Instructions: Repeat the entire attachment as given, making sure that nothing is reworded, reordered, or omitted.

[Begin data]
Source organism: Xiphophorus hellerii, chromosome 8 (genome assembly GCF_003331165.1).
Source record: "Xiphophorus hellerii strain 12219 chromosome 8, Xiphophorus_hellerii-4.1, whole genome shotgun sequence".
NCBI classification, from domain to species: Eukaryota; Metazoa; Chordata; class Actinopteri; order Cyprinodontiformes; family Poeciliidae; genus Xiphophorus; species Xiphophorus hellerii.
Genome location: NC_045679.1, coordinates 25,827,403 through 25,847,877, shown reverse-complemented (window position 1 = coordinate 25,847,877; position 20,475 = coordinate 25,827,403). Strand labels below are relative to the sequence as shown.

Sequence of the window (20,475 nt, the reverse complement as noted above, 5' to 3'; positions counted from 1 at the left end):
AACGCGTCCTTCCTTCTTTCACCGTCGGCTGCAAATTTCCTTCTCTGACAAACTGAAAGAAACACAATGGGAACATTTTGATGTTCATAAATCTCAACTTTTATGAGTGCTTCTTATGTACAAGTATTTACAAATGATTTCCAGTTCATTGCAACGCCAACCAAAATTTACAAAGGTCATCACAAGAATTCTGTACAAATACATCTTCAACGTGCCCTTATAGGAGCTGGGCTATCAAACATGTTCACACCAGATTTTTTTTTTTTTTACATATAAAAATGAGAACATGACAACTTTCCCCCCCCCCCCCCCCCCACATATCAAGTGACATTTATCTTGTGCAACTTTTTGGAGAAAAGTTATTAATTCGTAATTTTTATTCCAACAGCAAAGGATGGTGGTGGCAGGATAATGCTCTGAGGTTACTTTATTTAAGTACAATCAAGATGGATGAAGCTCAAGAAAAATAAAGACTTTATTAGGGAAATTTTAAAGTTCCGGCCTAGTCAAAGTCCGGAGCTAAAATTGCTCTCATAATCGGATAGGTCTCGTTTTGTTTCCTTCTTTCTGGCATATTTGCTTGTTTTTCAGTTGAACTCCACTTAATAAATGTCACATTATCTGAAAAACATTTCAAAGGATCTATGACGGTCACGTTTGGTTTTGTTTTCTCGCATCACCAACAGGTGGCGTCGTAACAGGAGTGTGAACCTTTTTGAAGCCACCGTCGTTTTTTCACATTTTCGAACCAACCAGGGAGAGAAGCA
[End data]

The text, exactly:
Source organism: Xiphophorus hellerii, chromosome 8 (genome assembly GCF_003331165.1).
Source record: "Xiphophorus hellerii strain 12219 chromosome 8, Xiphophorus_hellerii-4.1, whole genome shotgun sequence".
NCBI classification, from domain to species: Eukaryota; Metazoa; Chordata; class Actinopteri; order Cyprinodontiformes; family Poeciliidae; genus Xiphophorus; species Xiphophorus hellerii.
Genome location: NC_045679.1, coordinates 25,827,403 through 25,847,877, shown reverse-complemented (window position 1 = coordinate 25,847,877; position 20,475 = coordinate 25,827,403). Strand labels below are relative to the sequence as shown.

Sequence of the window (20,475 nt, the reverse complement as noted above, 5' to 3'; positions counted from 1 at the left end):
AACGCGTCCTTCCTTCTTTCACCGTCGGCTGCAAATTTCCTTCTCTGACAAACTGAAAGAAACACAATGGGAACATTTTGATGTTCATAAATCTCAACTTTTATGAGTGCTTCTTATGTACAAGTATTTACAAATGATTTCCAGTTCATTGCAACGCCAACCAAAATTTACAAAGGTCATCACAAGAATTCTGTACAAATACATCTTCAACGTGCCCTTATAGGAGCTGGGCTATCAAACATGTTCACACCAGATTTTTTTTTTTTTTACATATAAAAATGAGAACATGACAACTTTCCCCCCCCCCCCCCCCCCACATATCAAGTGACATTTATCTTGTGCAACTTTTTGGAGAAAAGTTATTAATTCGTAATTTTTATTCCAACAGCAAAGGATGGTGGTGGCAGGATAATGCTCTGAGGTTACTTTATTTAAGTACAATCAAGATGGATGAAGCTCAAGAAAAATAAAGACTTTATTAGGGAAATTTTAAAGTTCCGGCCTAGTCAAAGTCCGGAGCTAAAATTGCTCTCATAATCGGATAGGTCTCGTTTTGTTTCCTTCTTTCTGGCATATTTGCTTGTTTTTCAGTTGAACTCCACTTAATAAATGTCACATTATCTGAAAAACATTTCAAAGGATCTATGACGGTCACGTTTGGTTTTGTTTTCTCGCATCACCAACAGGTGGCGTCGTAACAGGAGTGTGAACCTTTTTGAAGCCACCGTCGTTTTTTCACATTTTCGAACCAACCAGGGAGAGAAGCA